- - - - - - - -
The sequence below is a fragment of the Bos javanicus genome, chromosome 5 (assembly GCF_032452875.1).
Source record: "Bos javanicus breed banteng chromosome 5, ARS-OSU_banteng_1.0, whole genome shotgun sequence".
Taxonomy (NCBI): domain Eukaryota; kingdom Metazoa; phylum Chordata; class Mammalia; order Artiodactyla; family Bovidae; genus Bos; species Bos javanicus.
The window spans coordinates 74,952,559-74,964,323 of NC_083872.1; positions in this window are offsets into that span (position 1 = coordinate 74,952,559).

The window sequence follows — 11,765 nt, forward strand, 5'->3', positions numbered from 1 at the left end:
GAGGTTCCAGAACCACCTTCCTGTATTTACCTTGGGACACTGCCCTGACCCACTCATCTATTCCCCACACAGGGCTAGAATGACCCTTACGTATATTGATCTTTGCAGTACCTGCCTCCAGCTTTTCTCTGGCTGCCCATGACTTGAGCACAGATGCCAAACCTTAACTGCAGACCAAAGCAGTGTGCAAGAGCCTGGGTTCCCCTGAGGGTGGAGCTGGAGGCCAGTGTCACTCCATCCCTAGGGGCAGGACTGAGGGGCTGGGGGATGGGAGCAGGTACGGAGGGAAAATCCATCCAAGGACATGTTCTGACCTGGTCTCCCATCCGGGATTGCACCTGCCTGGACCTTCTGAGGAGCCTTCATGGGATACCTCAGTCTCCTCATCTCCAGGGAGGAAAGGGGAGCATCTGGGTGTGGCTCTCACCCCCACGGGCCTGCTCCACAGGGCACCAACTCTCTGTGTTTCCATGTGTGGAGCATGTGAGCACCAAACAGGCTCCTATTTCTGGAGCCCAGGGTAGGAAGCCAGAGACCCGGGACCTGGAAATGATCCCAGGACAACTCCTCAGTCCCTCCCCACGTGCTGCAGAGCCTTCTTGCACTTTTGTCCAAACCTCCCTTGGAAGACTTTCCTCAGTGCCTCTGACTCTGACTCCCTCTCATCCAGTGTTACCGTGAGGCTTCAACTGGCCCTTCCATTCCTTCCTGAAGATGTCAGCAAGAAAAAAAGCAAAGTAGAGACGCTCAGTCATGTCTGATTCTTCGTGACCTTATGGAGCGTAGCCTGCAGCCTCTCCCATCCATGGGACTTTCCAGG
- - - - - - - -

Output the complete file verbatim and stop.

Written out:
The sequence below is a fragment of the Bos javanicus genome, chromosome 5 (assembly GCF_032452875.1).
Source record: "Bos javanicus breed banteng chromosome 5, ARS-OSU_banteng_1.0, whole genome shotgun sequence".
Taxonomy (NCBI): domain Eukaryota; kingdom Metazoa; phylum Chordata; class Mammalia; order Artiodactyla; family Bovidae; genus Bos; species Bos javanicus.
The window spans coordinates 74,952,559-74,964,323 of NC_083872.1; positions in this window are offsets into that span (position 1 = coordinate 74,952,559).

The window sequence follows — 11,765 nt, forward strand, 5'->3', positions numbered from 1 at the left end:
GAGGTTCCAGAACCACCTTCCTGTATTTACCTTGGGACACTGCCCTGACCCACTCATCTATTCCCCACACAGGGCTAGAATGACCCTTACGTATATTGATCTTTGCAGTACCTGCCTCCAGCTTTTCTCTGGCTGCCCATGACTTGAGCACAGATGCCAAACCTTAACTGCAGACCAAAGCAGTGTGCAAGAGCCTGGGTTCCCCTGAGGGTGGAGCTGGAGGCCAGTGTCACTCCATCCCTAGGGGCAGGACTGAGGGGCTGGGGGATGGGAGCAGGTACGGAGGGAAAATCCATCCAAGGACATGTTCTGACCTGGTCTCCCATCCGGGATTGCACCTGCCTGGACCTTCTGAGGAGCCTTCATGGGATACCTCAGTCTCCTCATCTCCAGGGAGGAAAGGGGAGCATCTGGGTGTGGCTCTCACCCCCACGGGCCTGCTCCACAGGGCACCAACTCTCTGTGTTTCCATGTGTGGAGCATGTGAGCACCAAACAGGCTCCTATTTCTGGAGCCCAGGGTAGGAAGCCAGAGACCCGGGACCTGGAAATGATCCCAGGACAACTCCTCAGTCCCTCCCCACGTGCTGCAGAGCCTTCTTGCACTTTTGTCCAAACCTCCCTTGGAAGACTTTCCTCAGTGCCTCTGACTCTGACTCCCTCTCATCCAGTGTTACCGTGAGGCTTCAACTGGCCCTTCCATTCCTTCCTGAAGATGTCAGCAAGAAAAAAAGCAAAGTAGAGACGCTCAGTCATGTCTGATTCTTCGTGACCTTATGGAGCGTAGCCTGCAGCCTCTCCCATCCATGGGACTTTCCAGG